The interference requires us to not know which path the photon took way back at BS1, in that diagram. The probability of pair formation in the nonlinear crystals is quite low, so with very high likelihood, only one of the crystals will be responsible for producing a pair of photons (including the yellow signal photon.)
Suppose you did not route the imaging photon through NL2. Then observing an output photon at D3 would tell you that the pair production happened at NL2 (since there is no way for the imaging photon to get there.) This will destroy the interference pattern of the "yellow" photons. That is why the beam is sent through NL2.
why do you need interference pattern in situation when the imaging beam is sent through NL2? Sending the imaging beam through NL2 causes it to transfer the image info into the yellow beam formed in NL2 (the red beam heats the crystal and excites the crystal's atoms which affects yellow beam formation) and thus makes all the discussion of interference and entanglement moot and unnecessary. The other yellow beam can be just discarded as the yellow beam from NL2 alone is enough to produce the picture.
(For this kind of thing, stating credentials seems useful: I was a professional quantum physicist for 13 years, much of that time spent working on the theory of entanglement, and entanglement-based effects such as quantum teleportation.)
If you're asking in general, the very brief summary is this:
(1) In both relativistic and non-relativistic formulations of quantum mechanics, it's possible to prove general no-go theorems which show that measurement of entangled states convey no information whatsoever.
(2) In non-relativistic quantum mechanics, the Schroedinger equation has solutions which can propagate information faster than light. However, those solutions disappear in proper relativistic formulations of quantum mechanics. Physicists regard the non-relativistic solutions as mathematical artifacts: mathematically interesting, but not of any direct physical interest.
(3) People have constructed non-linear variants of quantum mechanics in which it is possible to send information faster-than-light using entanglement. These are toy models - a little like saying "But what if I had a box that could solve the halting problem" in computer science - and, to put it mildly, they are not regarded as promising candidates for physical theories. Not just on account of the FTL problems, either, but also problems like violation of energy conservation, and violations of the second law of thermodynamics. Fun toy theories, but not serious proposals.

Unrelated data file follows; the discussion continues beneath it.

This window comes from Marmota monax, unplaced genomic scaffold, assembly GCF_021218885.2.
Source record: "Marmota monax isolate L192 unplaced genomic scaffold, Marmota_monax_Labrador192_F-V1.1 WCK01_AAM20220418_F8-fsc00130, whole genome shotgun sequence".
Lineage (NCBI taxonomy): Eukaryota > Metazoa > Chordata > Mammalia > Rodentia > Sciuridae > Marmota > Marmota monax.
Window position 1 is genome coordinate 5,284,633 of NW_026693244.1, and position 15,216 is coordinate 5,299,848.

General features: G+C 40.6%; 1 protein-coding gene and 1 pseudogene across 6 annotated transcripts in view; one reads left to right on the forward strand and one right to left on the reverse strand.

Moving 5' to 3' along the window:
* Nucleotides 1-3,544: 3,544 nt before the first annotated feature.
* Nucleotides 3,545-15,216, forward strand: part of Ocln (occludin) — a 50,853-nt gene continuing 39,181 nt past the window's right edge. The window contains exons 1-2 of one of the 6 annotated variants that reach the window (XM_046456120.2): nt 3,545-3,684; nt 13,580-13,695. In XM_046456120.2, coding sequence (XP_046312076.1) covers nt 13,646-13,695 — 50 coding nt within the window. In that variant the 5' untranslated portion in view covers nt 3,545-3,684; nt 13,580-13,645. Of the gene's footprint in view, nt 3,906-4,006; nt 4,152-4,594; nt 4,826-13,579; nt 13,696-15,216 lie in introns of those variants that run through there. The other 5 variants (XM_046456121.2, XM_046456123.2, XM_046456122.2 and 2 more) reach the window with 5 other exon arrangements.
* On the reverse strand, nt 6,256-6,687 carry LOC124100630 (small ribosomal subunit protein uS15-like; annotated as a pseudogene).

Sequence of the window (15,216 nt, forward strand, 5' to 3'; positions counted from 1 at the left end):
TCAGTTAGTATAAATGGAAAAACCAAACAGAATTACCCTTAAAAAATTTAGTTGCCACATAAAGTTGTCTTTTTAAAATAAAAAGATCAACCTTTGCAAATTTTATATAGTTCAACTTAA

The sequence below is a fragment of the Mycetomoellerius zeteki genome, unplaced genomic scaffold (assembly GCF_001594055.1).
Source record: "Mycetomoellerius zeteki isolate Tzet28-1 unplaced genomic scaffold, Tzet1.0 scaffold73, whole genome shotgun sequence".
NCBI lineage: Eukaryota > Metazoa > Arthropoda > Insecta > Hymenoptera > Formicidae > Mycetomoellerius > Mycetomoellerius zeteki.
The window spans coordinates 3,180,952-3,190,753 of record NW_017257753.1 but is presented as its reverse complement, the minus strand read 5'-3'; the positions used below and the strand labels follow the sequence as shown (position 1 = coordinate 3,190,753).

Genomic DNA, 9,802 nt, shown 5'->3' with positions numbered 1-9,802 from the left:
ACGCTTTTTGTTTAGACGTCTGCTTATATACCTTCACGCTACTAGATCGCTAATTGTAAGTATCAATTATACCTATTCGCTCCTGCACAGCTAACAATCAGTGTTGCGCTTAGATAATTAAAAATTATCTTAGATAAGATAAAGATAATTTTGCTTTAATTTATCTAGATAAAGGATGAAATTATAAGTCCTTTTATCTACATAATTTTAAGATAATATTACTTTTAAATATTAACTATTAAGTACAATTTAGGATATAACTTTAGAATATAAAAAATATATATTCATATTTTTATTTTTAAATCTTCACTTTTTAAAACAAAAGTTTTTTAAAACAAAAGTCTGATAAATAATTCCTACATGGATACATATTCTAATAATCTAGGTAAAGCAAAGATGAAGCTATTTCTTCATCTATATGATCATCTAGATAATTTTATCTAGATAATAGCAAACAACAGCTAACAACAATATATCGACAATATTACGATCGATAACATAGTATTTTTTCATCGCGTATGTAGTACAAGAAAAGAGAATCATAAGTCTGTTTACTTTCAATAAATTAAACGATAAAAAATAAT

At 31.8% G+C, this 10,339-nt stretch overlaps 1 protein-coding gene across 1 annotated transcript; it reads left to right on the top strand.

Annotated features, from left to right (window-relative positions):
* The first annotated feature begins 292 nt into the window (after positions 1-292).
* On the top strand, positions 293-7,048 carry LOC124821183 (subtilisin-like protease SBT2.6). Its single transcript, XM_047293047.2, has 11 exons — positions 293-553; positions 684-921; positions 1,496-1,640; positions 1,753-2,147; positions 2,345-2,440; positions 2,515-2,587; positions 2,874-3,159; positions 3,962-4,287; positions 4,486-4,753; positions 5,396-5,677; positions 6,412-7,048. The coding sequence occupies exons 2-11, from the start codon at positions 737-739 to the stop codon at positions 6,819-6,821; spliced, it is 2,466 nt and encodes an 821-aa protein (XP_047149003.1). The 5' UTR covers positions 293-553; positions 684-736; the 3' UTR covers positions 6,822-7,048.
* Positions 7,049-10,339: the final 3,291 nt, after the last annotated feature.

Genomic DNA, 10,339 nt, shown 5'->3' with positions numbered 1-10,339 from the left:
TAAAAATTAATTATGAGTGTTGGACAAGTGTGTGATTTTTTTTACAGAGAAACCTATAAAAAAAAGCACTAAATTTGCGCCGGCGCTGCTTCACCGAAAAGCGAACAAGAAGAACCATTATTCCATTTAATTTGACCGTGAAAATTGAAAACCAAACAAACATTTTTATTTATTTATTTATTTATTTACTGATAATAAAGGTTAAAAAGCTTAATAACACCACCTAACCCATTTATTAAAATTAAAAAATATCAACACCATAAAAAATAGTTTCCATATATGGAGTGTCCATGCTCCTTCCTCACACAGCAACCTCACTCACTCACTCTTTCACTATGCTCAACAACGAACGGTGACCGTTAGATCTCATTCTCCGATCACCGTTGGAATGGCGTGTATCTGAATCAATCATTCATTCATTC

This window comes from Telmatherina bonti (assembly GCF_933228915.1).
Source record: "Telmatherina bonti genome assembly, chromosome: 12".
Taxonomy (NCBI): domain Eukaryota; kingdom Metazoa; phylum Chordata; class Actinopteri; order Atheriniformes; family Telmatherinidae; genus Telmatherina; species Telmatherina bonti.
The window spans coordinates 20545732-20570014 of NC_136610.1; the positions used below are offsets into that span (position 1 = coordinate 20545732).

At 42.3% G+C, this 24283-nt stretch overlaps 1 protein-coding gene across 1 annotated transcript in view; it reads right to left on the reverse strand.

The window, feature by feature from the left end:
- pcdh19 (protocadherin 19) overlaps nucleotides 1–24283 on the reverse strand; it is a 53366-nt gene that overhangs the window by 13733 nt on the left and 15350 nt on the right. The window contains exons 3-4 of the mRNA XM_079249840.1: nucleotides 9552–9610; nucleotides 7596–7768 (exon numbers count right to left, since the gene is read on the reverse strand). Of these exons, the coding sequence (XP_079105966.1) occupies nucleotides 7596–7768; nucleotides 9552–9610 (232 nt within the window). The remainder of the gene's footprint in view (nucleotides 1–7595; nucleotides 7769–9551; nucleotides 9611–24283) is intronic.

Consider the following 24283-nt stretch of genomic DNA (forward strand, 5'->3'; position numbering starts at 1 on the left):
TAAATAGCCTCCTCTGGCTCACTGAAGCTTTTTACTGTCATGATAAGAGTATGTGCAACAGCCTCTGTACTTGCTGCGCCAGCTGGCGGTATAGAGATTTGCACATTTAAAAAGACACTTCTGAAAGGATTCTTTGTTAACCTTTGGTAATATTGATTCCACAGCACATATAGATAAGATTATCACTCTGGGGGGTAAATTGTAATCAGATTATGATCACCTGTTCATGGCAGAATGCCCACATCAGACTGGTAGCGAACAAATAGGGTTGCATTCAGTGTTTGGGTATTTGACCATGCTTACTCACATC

"The remaining photon from the second path is also reunited with itself from the first path and directed towards a camera, where it is used to build the image, despite having never interacted with the object."
So, they need both the particles together. It doesn't work if one is near Alpha Centauri and cannot be combined with the one on Earth. I'm a complete layman, but this is my understanding of it.
Apparently, the breakthrough here is being able to use different wavelength and intensity of light to interact with an object than that desired for imaging. No information is actually transferred through entanglement.
Entangled particles start off in a superposition of possible states, when we measure the state of one particle, we can deduce the state of the other particle because we know that the superposition collapses for both particles when the state of either particle is measured, however, no classical information is actually communicated between the particles at the time of measurement.
Just like how the the collapsing wave function in the double-slit experiment appears to "reach back in time" to destroy the interference pattern, a similar effect occurs when the superposition of our entangled particles collapse. Scientists have ruled out the idea that a "hidden variable" secretly stores the true state of the entangled particles prior to measurement, but for the purposes of communicating classical information, this might as well be the case.
Now you give one of the books to a space traveller, who gets on a rocket that will take him 10 light years away from Earth. You also agree, that once he is there, both you and him will look at your respective books and look at the same time and it's value. So he goes away, and then when the time comes, you open your book, look at the time and read it's value - it's 1, so that means that his book must say 0. Now, there is no "transfer" of information involved - you have not communicated with someone 10 light years away. The information was encoded in the book when it was created, not when you read the information. The same with quantum entanglement - it's already decided when the particle is created,not when you look at it - so it doesn't matter how far the particles are apart, you are just reading pre-defined information.
Edit: no, I am not a physicist either, but I read this explanation somewhere and I think it explains it fairly well.
Some theoretical answers have been given already.
From a practical perspective: In order to transmit any meaningful data through a quantum-entangled channel, you always need an additional classic channel as well. QE alone cannot transmit any information. The only reason then to use QE for data transmission is that it makes the transmission tamper-proof.